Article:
The dean of the Supreme Court of the United States died on Friday at 87. This feminist fighter has fought all her life for equality between women and men.
She’s going to leave a big void. Her struggles and her career had made her a progressive icon across the Atlantic. Ruth Bader Ginsburg died on Friday at the age of 87. The Supreme Court judge died of pancreatic cancer. In France, the documentary RBG, broadcast on Netflix in 2018 and a biopic released in 2019, made it possible to publicize his extraordinary journey.
Born March 15, 1933 in the Brooklyn neighborhood of New York, at a time when women were not welcome in universities, she still studied at Cornell, before joining Harvard law school and Columbia. At the end of this prestigious career, however, she struggles to find a job in a law firm. She began a university career during which she discovered, during a stay, Swedish culture and especially more equal relationships between women and men, recalls the ” New York Times ».
Reinforced in her convictions, she took the direction in 1972 of a section reserved for discrimination based on sex within the association. American Civil Liberties Union (ACLU). The lawyer wins several Supreme Court cases, advancing the rights of women and LGBT people. She fights in particular to promote access to abortion or for gay marriage. Ruth Bader Ginsburg was appointed Supreme Court Justice in 1993 by Bill Clinton. Her fights make her very popular. She even earns the nickname ” Notorious RBG »In reference to rapper Notorious BIG.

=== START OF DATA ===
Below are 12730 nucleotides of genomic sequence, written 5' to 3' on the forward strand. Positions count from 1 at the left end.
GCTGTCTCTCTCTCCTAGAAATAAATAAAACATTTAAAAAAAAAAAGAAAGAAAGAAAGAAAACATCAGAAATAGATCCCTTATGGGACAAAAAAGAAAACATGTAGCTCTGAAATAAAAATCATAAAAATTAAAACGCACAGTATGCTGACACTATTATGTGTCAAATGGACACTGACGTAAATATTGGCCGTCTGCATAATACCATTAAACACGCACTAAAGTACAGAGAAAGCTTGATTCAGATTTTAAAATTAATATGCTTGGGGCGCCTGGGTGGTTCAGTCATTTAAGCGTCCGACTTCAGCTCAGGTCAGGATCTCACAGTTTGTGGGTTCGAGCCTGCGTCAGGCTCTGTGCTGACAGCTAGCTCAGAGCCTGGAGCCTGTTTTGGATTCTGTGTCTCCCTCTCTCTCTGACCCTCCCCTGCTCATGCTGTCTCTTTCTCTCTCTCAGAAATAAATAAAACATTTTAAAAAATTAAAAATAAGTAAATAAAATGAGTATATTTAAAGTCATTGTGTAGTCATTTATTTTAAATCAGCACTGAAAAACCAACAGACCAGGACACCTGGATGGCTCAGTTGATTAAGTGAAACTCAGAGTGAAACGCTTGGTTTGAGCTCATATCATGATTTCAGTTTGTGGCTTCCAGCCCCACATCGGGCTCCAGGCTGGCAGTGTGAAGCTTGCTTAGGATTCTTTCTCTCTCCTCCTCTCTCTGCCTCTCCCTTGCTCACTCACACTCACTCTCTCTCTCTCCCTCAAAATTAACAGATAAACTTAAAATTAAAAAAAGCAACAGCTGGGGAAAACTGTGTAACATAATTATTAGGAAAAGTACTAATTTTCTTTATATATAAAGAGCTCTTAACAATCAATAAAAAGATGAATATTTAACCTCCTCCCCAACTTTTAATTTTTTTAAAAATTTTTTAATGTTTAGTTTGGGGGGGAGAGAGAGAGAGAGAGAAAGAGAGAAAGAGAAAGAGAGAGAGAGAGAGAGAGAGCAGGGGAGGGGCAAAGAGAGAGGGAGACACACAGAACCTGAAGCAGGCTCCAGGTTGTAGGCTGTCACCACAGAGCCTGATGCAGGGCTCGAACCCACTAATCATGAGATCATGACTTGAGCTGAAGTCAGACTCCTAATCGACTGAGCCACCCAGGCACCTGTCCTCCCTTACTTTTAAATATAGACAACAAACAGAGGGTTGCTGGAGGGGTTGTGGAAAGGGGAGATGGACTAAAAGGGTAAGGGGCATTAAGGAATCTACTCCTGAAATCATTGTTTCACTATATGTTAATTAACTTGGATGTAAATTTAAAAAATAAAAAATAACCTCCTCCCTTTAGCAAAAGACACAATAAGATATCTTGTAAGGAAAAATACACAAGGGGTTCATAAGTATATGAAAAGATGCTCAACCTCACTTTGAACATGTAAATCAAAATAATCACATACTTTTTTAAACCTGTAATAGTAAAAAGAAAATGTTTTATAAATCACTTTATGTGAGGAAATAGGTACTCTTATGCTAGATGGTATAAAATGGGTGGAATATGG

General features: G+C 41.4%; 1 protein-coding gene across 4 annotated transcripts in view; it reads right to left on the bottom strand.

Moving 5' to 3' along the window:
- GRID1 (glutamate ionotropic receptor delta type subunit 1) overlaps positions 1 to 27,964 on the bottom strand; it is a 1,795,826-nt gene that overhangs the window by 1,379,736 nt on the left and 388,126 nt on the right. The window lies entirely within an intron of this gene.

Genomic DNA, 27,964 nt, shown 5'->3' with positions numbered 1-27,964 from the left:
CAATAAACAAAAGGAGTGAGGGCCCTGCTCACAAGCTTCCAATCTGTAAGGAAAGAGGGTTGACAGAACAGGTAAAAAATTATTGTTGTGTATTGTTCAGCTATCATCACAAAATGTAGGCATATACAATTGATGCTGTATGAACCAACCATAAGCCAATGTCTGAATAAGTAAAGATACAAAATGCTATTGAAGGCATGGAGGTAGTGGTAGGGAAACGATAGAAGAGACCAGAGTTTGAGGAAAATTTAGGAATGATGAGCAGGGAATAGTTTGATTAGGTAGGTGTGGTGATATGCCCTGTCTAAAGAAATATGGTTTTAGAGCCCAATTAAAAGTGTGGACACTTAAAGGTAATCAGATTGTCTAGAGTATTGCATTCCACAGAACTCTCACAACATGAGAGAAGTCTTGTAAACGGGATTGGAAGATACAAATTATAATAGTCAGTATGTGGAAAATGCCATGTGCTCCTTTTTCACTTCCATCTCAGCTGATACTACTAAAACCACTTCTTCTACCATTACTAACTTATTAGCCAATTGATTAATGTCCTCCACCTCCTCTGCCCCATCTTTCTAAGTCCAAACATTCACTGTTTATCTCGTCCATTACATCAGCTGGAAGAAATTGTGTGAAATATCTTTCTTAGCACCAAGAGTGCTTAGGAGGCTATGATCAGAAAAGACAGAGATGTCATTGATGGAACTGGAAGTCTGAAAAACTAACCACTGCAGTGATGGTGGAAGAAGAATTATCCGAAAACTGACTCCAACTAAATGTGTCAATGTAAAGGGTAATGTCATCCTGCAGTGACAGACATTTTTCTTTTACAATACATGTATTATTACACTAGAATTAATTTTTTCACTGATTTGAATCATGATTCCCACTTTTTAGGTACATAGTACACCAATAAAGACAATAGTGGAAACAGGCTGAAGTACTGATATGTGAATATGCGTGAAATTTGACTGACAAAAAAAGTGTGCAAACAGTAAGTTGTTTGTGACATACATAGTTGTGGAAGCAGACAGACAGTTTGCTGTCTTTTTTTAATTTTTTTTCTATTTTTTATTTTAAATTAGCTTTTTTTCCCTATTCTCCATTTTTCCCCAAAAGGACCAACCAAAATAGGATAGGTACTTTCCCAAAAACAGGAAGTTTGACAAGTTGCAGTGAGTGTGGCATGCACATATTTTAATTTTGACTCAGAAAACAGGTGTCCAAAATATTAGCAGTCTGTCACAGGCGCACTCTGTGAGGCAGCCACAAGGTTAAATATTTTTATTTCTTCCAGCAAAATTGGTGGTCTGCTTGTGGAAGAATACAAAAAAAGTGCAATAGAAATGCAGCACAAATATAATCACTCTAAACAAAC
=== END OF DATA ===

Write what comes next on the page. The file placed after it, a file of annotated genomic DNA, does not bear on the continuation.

TRIBUTES THAT MULTIPLY
Barack Obama, Joe Biden, Kamala Harris or Gloria Steinem… many personalities paid tribute to him on Friday.
Justice Ruth Bader Ginsburg fought to the end, through her cancer, with unwavering faith in our democracy and its ideals. That’s how we remember her. But she also left instructions for how she wanted her legacy to be honored. My statement: https://t.co/Wa6YcT5gDi
— Barack Obama (@BarackObama) September 19, 2020
We each can honor Ruth Bader Ginsburg by asking ourselves, « What would Ruth do? » Using this as a guide in our own lives will keep her with us.
We can also honor what she said so recently: « My most fervent wish is that I will not be replaced until a new president is installed. » pic.twitter.com/LYG8dzTLlC
— Gloria Steinem (@GloriaSteinem) September 19, 2020
Ruth Bader Ginsburg stood for all of us. She was an American hero, a giant of legal doctrine, and a relentless voice in the pursuit of that highest American ideal: Equal Justice Under Law. May her memory be a blessing to all people who cherish our Constitution and its promise.
— Joe Biden (@JoeBiden) September 19, 2020
In the midst of the presidential campaign, his death will open up new questions. Indeed, Donald Trump will have control over the choice of the future candidate to replace her. In order to please his constituents, he could go for a very conservative person. According to the American radio NPR, the judge would have confided shortly before dying her wish not to be replaced “until a new president has not taken the oath”.
This article first appeared on elle.fr.
The article Ruth Bader Ginsburg, second woman to serve on U.S. Supreme Court, has died appeared first on Elle Quebec.